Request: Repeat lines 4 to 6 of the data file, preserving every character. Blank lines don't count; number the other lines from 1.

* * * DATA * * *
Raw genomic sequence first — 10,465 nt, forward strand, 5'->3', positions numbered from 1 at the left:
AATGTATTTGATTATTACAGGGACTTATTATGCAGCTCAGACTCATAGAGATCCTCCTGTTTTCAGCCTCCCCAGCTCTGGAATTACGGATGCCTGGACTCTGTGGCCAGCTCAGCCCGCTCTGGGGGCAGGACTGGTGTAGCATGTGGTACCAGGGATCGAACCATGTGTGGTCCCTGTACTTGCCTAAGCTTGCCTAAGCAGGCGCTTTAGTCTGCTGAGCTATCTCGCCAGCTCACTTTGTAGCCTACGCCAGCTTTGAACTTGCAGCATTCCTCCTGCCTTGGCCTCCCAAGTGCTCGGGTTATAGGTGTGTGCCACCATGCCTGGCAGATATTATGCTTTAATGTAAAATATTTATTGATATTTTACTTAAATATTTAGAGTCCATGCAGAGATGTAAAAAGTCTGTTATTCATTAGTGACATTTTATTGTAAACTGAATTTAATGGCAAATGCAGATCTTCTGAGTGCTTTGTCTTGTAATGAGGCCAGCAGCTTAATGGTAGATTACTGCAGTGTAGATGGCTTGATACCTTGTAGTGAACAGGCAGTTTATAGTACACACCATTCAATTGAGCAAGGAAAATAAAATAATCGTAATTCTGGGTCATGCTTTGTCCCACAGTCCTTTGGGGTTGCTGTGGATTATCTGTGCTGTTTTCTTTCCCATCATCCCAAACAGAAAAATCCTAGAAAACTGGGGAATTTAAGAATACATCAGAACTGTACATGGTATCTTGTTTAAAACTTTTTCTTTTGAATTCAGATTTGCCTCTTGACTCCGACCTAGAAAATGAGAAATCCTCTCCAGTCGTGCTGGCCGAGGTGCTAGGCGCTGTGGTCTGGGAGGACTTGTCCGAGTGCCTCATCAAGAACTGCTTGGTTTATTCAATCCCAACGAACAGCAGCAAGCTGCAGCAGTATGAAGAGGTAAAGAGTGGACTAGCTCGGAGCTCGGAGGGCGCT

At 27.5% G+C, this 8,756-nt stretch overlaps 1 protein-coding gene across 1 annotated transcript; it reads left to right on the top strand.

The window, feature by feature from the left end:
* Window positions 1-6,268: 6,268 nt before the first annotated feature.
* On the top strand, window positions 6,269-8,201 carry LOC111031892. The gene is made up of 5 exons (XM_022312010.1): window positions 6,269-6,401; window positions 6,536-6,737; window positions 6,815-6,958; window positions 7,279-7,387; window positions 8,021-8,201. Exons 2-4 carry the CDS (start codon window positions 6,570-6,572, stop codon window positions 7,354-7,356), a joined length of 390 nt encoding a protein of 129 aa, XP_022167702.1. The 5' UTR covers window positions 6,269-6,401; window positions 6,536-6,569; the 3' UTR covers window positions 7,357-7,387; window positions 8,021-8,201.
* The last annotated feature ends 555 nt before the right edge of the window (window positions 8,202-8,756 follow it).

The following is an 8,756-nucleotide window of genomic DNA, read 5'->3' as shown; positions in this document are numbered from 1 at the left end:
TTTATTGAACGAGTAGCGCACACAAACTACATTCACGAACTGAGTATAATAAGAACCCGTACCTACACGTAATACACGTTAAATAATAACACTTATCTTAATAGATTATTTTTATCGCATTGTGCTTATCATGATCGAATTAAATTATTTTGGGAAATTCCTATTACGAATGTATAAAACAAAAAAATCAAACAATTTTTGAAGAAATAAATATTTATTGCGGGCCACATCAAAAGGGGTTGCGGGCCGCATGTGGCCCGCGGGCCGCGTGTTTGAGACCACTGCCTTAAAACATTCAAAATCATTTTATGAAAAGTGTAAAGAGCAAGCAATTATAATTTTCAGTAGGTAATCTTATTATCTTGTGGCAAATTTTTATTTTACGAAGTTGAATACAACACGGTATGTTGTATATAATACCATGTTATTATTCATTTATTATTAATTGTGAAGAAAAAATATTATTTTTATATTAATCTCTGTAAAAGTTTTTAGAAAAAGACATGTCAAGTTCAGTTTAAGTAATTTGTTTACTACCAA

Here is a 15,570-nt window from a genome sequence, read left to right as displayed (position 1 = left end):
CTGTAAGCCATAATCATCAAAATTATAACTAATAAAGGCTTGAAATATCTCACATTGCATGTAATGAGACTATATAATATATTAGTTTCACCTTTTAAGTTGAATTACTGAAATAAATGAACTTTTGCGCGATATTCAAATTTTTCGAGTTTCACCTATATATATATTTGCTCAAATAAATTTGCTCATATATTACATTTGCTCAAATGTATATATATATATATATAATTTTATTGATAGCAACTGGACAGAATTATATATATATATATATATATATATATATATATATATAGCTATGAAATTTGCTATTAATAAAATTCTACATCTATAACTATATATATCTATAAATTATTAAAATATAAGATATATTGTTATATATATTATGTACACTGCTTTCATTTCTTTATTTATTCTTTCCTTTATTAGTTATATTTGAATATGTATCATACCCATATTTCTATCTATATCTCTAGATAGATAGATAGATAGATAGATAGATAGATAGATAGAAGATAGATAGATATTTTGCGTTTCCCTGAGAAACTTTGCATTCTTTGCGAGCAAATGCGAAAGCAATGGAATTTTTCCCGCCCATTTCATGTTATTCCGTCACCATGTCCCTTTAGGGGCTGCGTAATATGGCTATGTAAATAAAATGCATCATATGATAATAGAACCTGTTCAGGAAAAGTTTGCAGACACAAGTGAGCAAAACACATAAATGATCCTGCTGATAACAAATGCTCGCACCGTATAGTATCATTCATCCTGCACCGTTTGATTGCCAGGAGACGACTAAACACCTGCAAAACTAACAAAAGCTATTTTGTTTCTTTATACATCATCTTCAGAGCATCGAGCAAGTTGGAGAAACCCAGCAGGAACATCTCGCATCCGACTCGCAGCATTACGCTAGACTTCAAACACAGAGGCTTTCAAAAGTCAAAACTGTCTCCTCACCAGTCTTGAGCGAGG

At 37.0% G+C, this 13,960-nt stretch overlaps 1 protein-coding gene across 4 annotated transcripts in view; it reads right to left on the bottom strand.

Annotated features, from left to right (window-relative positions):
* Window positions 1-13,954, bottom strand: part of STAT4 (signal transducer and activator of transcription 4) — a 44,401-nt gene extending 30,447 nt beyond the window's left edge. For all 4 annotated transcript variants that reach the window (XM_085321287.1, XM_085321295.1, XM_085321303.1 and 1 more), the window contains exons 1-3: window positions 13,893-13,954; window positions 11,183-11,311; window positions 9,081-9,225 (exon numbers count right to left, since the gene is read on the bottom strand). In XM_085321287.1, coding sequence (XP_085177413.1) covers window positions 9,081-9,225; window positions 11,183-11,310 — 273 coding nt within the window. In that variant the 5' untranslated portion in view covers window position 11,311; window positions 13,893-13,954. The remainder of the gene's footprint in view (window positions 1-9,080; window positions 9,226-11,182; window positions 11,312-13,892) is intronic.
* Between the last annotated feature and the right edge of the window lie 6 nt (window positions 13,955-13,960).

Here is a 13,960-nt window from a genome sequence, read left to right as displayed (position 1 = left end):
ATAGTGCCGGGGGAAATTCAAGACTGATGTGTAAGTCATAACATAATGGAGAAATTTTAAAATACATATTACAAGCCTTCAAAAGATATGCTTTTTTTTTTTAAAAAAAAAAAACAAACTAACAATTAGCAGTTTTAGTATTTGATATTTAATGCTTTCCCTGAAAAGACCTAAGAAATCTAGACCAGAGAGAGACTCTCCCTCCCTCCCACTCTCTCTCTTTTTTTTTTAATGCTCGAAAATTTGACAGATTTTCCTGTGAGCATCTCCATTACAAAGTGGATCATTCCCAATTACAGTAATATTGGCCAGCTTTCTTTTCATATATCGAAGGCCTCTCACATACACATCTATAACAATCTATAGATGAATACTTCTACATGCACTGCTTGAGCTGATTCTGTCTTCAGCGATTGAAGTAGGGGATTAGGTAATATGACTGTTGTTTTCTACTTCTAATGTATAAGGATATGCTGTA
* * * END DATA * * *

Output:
The window, feature by feature from the left end:
* Window positions 1-6,268: 6,268 nt before the first annotated feature.
* On the top strand, window positions 6,269-8,201 carry LOC111031892. The gene is made up of 5 exons (XM_022312010.1): window positions 6,269-6,401; window positions 6,536-6,737; window positions 6,815-6,958; window positions 7,279-7,387; window positions 8,021-8,201. Exons 2-4 carry the CDS (start codon window positions 6,570-6,572, stop codon window positions 7,354-7,356), a joined length of 390 nt encoding a protein of 129 aa, XP_022167702.1. The 5' UTR covers window positions 6,269-6,401; window positions 6,536-6,569; the 3' UTR covers window positions 7,357-7,387; window positions 8,021-8,201.